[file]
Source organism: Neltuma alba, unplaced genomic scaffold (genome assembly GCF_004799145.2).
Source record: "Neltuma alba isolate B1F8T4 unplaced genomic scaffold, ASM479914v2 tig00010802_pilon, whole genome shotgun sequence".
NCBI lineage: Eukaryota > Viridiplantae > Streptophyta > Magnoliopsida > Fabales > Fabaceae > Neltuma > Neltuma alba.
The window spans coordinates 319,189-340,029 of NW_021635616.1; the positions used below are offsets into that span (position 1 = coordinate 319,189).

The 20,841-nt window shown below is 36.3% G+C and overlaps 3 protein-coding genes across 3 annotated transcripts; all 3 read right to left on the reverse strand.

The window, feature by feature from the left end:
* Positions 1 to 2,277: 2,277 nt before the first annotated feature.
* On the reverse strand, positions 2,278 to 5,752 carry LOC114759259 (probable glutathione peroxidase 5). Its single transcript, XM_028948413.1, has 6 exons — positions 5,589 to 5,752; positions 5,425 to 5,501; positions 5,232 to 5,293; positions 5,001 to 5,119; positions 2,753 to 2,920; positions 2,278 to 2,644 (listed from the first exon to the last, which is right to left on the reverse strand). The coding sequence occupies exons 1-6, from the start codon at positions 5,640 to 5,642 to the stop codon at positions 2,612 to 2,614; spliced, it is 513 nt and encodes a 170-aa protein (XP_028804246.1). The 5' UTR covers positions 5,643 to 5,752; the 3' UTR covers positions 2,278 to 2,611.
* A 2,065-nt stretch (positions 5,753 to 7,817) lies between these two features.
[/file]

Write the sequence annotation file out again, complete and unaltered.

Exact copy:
Source organism: Neltuma alba, unplaced genomic scaffold (genome assembly GCF_004799145.2).
Source record: "Neltuma alba isolate B1F8T4 unplaced genomic scaffold, ASM479914v2 tig00010802_pilon, whole genome shotgun sequence".
NCBI lineage: Eukaryota > Viridiplantae > Streptophyta > Magnoliopsida > Fabales > Fabaceae > Neltuma > Neltuma alba.
The window spans coordinates 319,189-340,029 of NW_021635616.1; the positions used below are offsets into that span (position 1 = coordinate 319,189).

The 20,841-nt window shown below is 36.3% G+C and overlaps 3 protein-coding genes across 3 annotated transcripts; all 3 read right to left on the reverse strand.

The window, feature by feature from the left end:
* Positions 1 to 2,277: 2,277 nt before the first annotated feature.
* On the reverse strand, positions 2,278 to 5,752 carry LOC114759259 (probable glutathione peroxidase 5). Its single transcript, XM_028948413.1, has 6 exons — positions 5,589 to 5,752; positions 5,425 to 5,501; positions 5,232 to 5,293; positions 5,001 to 5,119; positions 2,753 to 2,920; positions 2,278 to 2,644 (listed from the first exon to the last, which is right to left on the reverse strand). The coding sequence occupies exons 1-6, from the start codon at positions 5,640 to 5,642 to the stop codon at positions 2,612 to 2,614; spliced, it is 513 nt and encodes a 170-aa protein (XP_028804246.1). The 5' UTR covers positions 5,643 to 5,752; the 3' UTR covers positions 2,278 to 2,611.
* A 2,065-nt stretch (positions 5,753 to 7,817) lies between these two features.